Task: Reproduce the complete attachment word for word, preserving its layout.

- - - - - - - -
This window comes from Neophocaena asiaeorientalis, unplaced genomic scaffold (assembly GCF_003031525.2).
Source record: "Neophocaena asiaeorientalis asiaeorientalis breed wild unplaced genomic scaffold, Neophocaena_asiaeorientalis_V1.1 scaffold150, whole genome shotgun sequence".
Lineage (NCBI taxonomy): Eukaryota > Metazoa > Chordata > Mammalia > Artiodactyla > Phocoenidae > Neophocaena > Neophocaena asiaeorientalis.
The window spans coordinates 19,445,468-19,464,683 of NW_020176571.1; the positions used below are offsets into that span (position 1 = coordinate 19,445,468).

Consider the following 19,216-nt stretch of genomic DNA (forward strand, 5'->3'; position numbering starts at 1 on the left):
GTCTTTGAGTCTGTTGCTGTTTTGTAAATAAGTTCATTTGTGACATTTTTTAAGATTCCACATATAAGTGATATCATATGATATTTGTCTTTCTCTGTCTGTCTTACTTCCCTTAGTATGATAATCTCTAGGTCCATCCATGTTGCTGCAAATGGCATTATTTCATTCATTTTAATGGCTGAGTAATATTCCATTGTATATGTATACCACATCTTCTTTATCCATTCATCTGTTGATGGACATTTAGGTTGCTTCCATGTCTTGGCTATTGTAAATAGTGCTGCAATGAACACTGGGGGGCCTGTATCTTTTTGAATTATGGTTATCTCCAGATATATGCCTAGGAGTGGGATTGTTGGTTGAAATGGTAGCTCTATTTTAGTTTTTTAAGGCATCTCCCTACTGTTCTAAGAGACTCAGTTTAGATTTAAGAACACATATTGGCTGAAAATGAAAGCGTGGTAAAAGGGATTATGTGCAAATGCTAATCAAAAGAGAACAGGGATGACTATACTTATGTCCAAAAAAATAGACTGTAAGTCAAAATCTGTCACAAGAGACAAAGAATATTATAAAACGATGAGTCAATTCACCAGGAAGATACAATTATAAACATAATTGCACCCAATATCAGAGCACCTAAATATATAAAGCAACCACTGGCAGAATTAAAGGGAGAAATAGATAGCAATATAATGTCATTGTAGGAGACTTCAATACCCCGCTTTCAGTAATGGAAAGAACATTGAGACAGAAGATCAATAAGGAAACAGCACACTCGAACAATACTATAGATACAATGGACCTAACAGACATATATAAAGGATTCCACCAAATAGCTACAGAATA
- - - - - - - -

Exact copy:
This window comes from Neophocaena asiaeorientalis, unplaced genomic scaffold (assembly GCF_003031525.2).
Source record: "Neophocaena asiaeorientalis asiaeorientalis breed wild unplaced genomic scaffold, Neophocaena_asiaeorientalis_V1.1 scaffold150, whole genome shotgun sequence".
Lineage (NCBI taxonomy): Eukaryota > Metazoa > Chordata > Mammalia > Artiodactyla > Phocoenidae > Neophocaena > Neophocaena asiaeorientalis.
The window spans coordinates 19,445,468-19,464,683 of NW_020176571.1; the positions used below are offsets into that span (position 1 = coordinate 19,445,468).

Consider the following 19,216-nt stretch of genomic DNA (forward strand, 5'->3'; position numbering starts at 1 on the left):
GTCTTTGAGTCTGTTGCTGTTTTGTAAATAAGTTCATTTGTGACATTTTTTAAGATTCCACATATAAGTGATATCATATGATATTTGTCTTTCTCTGTCTGTCTTACTTCCCTTAGTATGATAATCTCTAGGTCCATCCATGTTGCTGCAAATGGCATTATTTCATTCATTTTAATGGCTGAGTAATATTCCATTGTATATGTATACCACATCTTCTTTATCCATTCATCTGTTGATGGACATTTAGGTTGCTTCCATGTCTTGGCTATTGTAAATAGTGCTGCAATGAACACTGGGGGGCCTGTATCTTTTTGAATTATGGTTATCTCCAGATATATGCCTAGGAGTGGGATTGTTGGTTGAAATGGTAGCTCTATTTTAGTTTTTTAAGGCATCTCCCTACTGTTCTAAGAGACTCAGTTTAGATTTAAGAACACATATTGGCTGAAAATGAAAGCGTGGTAAAAGGGATTATGTGCAAATGCTAATCAAAAGAGAACAGGGATGACTATACTTATGTCCAAAAAAATAGACTGTAAGTCAAAATCTGTCACAAGAGACAAAGAATATTATAAAACGATGAGTCAATTCACCAGGAAGATACAATTATAAACATAATTGCACCCAATATCAGAGCACCTAAATATATAAAGCAACCACTGGCAGAATTAAAGGGAGAAATAGATAGCAATATAATGTCATTGTAGGAGACTTCAATACCCCGCTTTCAGTAATGGAAAGAACATTGAGACAGAAGATCAATAAGGAAACAGCACACTCGAACAATACTATAGATACAATGGACCTAACAGACATATATAAAGGATTCCACCAAATAGCTACAGAATA